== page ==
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T1 - Cough in Ambulatory Immunocompromised Adults

T2 - CHEST Expert Panel Report

AU - CHEST Expert Cough Panel

AU - Rosen, Mark J.

AU - Ireland, Belinda

AU - Narasimhan, Mangala

AU - French, Cynthia

AU - Irwin, Richard S.

AU - Adams, Todd M.

AU - Altman, Kenneth W.

AU - Barker, Alan F.

AU - Birring, Surinder S.

AU - Blackhall, Fiona

AU - Bolser, Donald C.

AU - Braman, Sidney S.

AU - Brightling, Christopher

AU - Callahan-Lyon, Priscilla

AU - Chang, Anne B.

AU - Coté, Andréanne

AU - Cowley, Terrie

AU - Davenport, Paul

AU - Ebihara, Satoru

AU - El Solh, Ali A.

AU - Escalante, Patricio

AU - Feinstein, Anthony

AU - Field, Stephen K.

AU - Fisher, Dina

AU - French, Cynthia T.

AU - Gibson, Peter

AU - Gold, Philip

AU - Harnden, Anthony

AU - Hill, Adam T.

AU - Irwin, Richard S.

AU - Kahrilas, Peter J.

AU - Keogh, Karina A.

AU - Lai, Kefang

AU - Lim, Kaiser

AU - Mark Madison, J.

AU - Malesker, Mark A.

AU - Mazzone, Stuart

AU - Molassoitis, Alex

AU - Hassan Murad, M.

AU - Narasimhan, Mangala

AU - Nguyen, Huong Q.

AU - Newcombe, Peter

AU - Oppenheimer, John J.

AU - Restrepo, Marcos I.

AU - Rosen, Mark

AU - Rubin, Bruce

AU - Ryu, Jay H.

AU - Smith, Jaclyn

AU - Tarlo, Susan M.

AU - Turmel, Julie

PY - 2017/11/1

Y1 - 2017/11/1

N2 - Background Cough is a common symptom prompting patients to seek medical care. Like patients in the general population, patients with compromised immune systems also seek care for cough. However, it is unclear whether the causes of cough in immunocompromised patients who are deemed unlikely to have a life-threating condition and a normal or unchanged chest radiograph are similar to those in persons with cough and normal immune systems. Methods We conducted a systematic review to answer the question: What are the most common causes of cough in ambulatory immunodeficient adults with normal chest radiographs? Studies of patients ≥ 18 years of age with immune deficiency, cough of any duration, and normal or unchanged chest radiographs were included and assessed for relevance and quality. Based on the systematic review, suggestions were developed and voted on using the American College of Chest Physicians (CHEST) methodology framework. Results The results of the systematic review revealed no high-quality evidence to guide the clinician in determining the likely causes of cough specifically in immunocompromised ambulatory patients with normal chest radiographs. Conclusions Based on a systematic review, we found no evidence to assess whether or not the proper initial evaluation of cough in immunocompromised patients is different from that in immunocompetent persons. A consensus of the panel suggested that the initial diagnostic algorithm should be similar to that for immunocompetent persons but that the context of the type and severity of the immune defect, geographic location, and social determinants be considered. The major modifications to the 2006 CHEST Cough Guidelines are the suggestions that TB should be part of the initial evaluation of patients with cough and HIV infection who reside in regions with a high prevalence of TB, regardless of the radiographic findings, and that specific causes and immune defects be considered in all patients in whom the initial evaluation is unrevealing.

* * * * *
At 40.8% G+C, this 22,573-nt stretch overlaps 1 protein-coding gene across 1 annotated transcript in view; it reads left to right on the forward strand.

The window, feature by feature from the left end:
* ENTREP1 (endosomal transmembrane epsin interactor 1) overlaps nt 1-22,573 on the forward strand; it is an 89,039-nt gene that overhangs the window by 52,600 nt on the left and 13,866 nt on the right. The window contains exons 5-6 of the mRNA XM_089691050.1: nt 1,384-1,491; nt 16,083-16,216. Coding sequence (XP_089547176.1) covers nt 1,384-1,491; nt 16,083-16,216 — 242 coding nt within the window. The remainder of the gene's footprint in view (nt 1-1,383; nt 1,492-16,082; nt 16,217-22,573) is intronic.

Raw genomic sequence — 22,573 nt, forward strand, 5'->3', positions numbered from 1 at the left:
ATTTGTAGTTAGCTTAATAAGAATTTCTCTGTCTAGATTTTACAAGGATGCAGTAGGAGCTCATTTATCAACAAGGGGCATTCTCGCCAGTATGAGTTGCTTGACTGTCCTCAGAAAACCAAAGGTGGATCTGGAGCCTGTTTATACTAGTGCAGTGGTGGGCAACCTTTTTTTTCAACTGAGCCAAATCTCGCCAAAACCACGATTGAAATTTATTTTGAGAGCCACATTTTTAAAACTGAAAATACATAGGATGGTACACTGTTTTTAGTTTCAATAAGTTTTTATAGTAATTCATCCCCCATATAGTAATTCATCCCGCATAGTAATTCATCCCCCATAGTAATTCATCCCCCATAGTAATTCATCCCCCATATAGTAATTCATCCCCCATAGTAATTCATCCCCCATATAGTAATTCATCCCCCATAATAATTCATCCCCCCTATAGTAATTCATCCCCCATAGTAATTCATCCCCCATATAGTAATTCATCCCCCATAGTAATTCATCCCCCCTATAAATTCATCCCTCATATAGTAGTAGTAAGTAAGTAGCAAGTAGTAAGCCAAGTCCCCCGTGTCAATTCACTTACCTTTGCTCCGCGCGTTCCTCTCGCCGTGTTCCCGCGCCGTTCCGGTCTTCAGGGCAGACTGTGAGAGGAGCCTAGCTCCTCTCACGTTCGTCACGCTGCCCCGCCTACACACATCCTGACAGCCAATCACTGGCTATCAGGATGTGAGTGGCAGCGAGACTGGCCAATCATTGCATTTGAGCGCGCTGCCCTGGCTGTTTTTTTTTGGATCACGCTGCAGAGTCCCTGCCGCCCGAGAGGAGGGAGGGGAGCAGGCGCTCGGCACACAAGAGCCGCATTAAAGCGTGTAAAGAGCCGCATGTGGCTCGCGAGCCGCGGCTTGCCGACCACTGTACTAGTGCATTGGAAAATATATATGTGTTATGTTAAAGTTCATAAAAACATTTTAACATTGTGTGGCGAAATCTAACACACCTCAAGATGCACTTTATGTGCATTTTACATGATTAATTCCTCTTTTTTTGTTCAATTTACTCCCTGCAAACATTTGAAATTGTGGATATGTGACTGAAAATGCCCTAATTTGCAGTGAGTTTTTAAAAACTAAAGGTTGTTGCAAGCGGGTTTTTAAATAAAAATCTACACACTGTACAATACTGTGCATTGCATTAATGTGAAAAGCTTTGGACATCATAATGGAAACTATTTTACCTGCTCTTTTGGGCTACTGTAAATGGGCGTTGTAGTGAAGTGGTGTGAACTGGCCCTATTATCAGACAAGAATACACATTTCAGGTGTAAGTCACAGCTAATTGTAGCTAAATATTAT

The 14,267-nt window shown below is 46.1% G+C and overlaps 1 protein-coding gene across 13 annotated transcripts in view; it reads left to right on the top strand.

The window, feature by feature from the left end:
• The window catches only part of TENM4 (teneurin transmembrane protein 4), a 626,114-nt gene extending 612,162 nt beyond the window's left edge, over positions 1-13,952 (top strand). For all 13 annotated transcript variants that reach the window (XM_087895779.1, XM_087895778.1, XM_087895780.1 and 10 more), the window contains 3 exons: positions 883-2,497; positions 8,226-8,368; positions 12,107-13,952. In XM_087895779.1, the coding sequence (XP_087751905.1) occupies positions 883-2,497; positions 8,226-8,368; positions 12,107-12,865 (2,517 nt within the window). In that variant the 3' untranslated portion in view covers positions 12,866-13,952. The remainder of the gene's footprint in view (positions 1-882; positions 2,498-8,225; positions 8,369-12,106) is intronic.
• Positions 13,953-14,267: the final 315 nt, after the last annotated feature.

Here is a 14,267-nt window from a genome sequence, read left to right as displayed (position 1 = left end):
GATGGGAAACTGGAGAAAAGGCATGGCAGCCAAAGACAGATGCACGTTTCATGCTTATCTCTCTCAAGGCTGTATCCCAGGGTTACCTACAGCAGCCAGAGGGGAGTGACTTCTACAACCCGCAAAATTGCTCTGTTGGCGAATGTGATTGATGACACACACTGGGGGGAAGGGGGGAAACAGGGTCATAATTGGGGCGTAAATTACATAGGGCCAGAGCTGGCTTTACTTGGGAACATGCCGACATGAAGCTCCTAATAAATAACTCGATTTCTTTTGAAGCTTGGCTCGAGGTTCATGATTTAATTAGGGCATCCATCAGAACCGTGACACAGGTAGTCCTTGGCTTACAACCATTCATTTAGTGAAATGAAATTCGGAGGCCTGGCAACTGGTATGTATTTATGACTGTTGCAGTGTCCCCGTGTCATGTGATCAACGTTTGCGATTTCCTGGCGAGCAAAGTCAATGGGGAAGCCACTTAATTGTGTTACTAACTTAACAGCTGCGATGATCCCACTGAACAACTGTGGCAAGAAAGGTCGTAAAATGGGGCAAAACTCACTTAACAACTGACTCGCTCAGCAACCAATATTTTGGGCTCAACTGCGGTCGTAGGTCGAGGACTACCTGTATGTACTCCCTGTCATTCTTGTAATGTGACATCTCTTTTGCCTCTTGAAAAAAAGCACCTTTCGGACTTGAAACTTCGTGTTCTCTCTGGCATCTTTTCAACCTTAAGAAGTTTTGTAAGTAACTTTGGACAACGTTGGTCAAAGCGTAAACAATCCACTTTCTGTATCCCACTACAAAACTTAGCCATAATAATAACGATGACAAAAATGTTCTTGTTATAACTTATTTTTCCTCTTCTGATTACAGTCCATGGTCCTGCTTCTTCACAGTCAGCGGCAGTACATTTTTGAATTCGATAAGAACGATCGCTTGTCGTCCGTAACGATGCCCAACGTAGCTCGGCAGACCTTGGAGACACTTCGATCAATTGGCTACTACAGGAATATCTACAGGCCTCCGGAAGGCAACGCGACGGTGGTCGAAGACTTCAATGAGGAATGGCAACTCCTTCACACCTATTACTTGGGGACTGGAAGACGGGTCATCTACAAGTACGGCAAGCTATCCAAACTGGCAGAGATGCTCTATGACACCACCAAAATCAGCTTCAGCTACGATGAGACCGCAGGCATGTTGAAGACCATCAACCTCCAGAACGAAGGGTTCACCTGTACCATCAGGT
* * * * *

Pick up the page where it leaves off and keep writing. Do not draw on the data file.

AB - Background Cough is a common symptom prompting patients to seek medical care. Like patients in the general population, patients with compromised immune systems also seek care for cough. However, it is unclear whether the causes of cough in immunocompromised patients who are deemed unlikely to have a life-threating condition and a normal or unchanged chest radiograph are similar to those in persons with cough and normal immune systems. Methods We conducted a systematic review to answer the question: What are the most common causes of cough in ambulatory immunodeficient adults with normal chest radiographs? Studies of patients ≥ 18 years of age with immune deficiency, cough of any duration, and normal or unchanged chest radiographs were included and assessed for relevance and quality. Based on the systematic review, suggestions were developed and voted on using the American College of Chest Physicians (CHEST) methodology framework. Results The results of the systematic review revealed no high-quality evidence to guide the clinician in determining the likely causes of cough specifically in immunocompromised ambulatory patients with normal chest radiographs. Conclusions Based on a systematic review, we found no evidence to assess whether or not the proper initial evaluation of cough in immunocompromised patients is different from that in immunocompetent persons. A consensus of the panel suggested that the initial diagnostic algorithm should be similar to that for immunocompetent persons but that the context of the type and severity of the immune defect, geographic location, and social determinants be considered. The major modifications to the 2006 CHEST Cough Guidelines are the suggestions that TB should be part of the initial evaluation of patients with cough and HIV infection who reside in regions with a high prevalence of TB, regardless of the radiographic findings, and that specific causes and immune defects be considered in all patients in whom the initial evaluation is unrevealing.